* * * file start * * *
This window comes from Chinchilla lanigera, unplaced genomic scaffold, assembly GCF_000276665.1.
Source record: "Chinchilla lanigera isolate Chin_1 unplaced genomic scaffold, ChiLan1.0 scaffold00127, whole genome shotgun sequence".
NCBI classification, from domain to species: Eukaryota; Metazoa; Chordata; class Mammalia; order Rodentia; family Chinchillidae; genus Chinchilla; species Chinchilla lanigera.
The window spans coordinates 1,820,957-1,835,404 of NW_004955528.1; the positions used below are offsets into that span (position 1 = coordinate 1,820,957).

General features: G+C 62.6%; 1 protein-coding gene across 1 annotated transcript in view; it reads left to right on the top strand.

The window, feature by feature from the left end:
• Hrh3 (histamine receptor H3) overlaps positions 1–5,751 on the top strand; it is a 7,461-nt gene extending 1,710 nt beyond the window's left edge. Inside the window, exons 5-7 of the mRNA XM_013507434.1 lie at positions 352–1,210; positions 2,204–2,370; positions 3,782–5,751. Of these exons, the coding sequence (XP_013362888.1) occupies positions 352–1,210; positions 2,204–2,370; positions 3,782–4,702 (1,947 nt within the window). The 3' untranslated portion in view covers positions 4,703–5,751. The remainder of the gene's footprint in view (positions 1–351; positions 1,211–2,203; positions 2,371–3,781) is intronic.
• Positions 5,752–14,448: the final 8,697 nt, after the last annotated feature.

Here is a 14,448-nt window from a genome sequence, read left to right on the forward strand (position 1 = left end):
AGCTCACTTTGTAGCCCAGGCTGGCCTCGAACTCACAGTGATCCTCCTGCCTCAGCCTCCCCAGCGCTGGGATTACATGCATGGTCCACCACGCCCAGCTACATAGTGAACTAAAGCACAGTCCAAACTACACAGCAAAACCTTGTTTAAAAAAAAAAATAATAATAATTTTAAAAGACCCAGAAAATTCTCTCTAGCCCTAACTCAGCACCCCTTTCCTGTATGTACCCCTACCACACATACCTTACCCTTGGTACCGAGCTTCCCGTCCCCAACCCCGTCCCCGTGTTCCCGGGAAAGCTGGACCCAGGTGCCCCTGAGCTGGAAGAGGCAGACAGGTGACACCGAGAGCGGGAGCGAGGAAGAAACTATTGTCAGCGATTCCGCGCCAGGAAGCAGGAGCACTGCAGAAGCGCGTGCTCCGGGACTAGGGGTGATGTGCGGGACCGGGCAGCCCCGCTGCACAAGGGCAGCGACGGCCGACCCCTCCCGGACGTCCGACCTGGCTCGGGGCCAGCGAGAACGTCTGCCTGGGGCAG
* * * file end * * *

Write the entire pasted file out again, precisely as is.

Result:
This window comes from Chinchilla lanigera, unplaced genomic scaffold, assembly GCF_000276665.1.
Source record: "Chinchilla lanigera isolate Chin_1 unplaced genomic scaffold, ChiLan1.0 scaffold00127, whole genome shotgun sequence".
NCBI classification, from domain to species: Eukaryota; Metazoa; Chordata; class Mammalia; order Rodentia; family Chinchillidae; genus Chinchilla; species Chinchilla lanigera.
The window spans coordinates 1,820,957-1,835,404 of NW_004955528.1; the positions used below are offsets into that span (position 1 = coordinate 1,820,957).

General features: G+C 62.6%; 1 protein-coding gene across 1 annotated transcript in view; it reads left to right on the top strand.

The window, feature by feature from the left end:
• Hrh3 (histamine receptor H3) overlaps positions 1–5,751 on the top strand; it is a 7,461-nt gene extending 1,710 nt beyond the window's left edge. Inside the window, exons 5-7 of the mRNA XM_013507434.1 lie at positions 352–1,210; positions 2,204–2,370; positions 3,782–5,751. Of these exons, the coding sequence (XP_013362888.1) occupies positions 352–1,210; positions 2,204–2,370; positions 3,782–4,702 (1,947 nt within the window). The 3' untranslated portion in view covers positions 4,703–5,751. The remainder of the gene's footprint in view (positions 1–351; positions 1,211–2,203; positions 2,371–3,781) is intronic.
• Positions 5,752–14,448: the final 8,697 nt, after the last annotated feature.

Here is a 14,448-nt window from a genome sequence, read left to right on the forward strand (position 1 = left end):
AGCTCACTTTGTAGCCCAGGCTGGCCTCGAACTCACAGTGATCCTCCTGCCTCAGCCTCCCCAGCGCTGGGATTACATGCATGGTCCACCACGCCCAGCTACATAGTGAACTAAAGCACAGTCCAAACTACACAGCAAAACCTTGTTTAAAAAAAAAAATAATAATAATTTTAAAAGACCCAGAAAATTCTCTCTAGCCCTAACTCAGCACCCCTTTCCTGTATGTACCCCTACCACACATACCTTACCCTTGGTACCGAGCTTCCCGTCCCCAACCCCGTCCCCGTGTTCCCGGGAAAGCTGGACCCAGGTGCCCCTGAGCTGGAAGAGGCAGACAGGTGACACCGAGAGCGGGAGCGAGGAAGAAACTATTGTCAGCGATTCCGCGCCAGGAAGCAGGAGCACTGCAGAAGCGCGTGCTCCGGGACTAGGGGTGATGTGCGGGACCGGGCAGCCCCGCTGCACAAGGGCAGCGACGGCCGACCCCTCCCGGACGTCCGACCTGGCTCGGGGCCAGCGAGAACGTCTGCCTGGGGCAG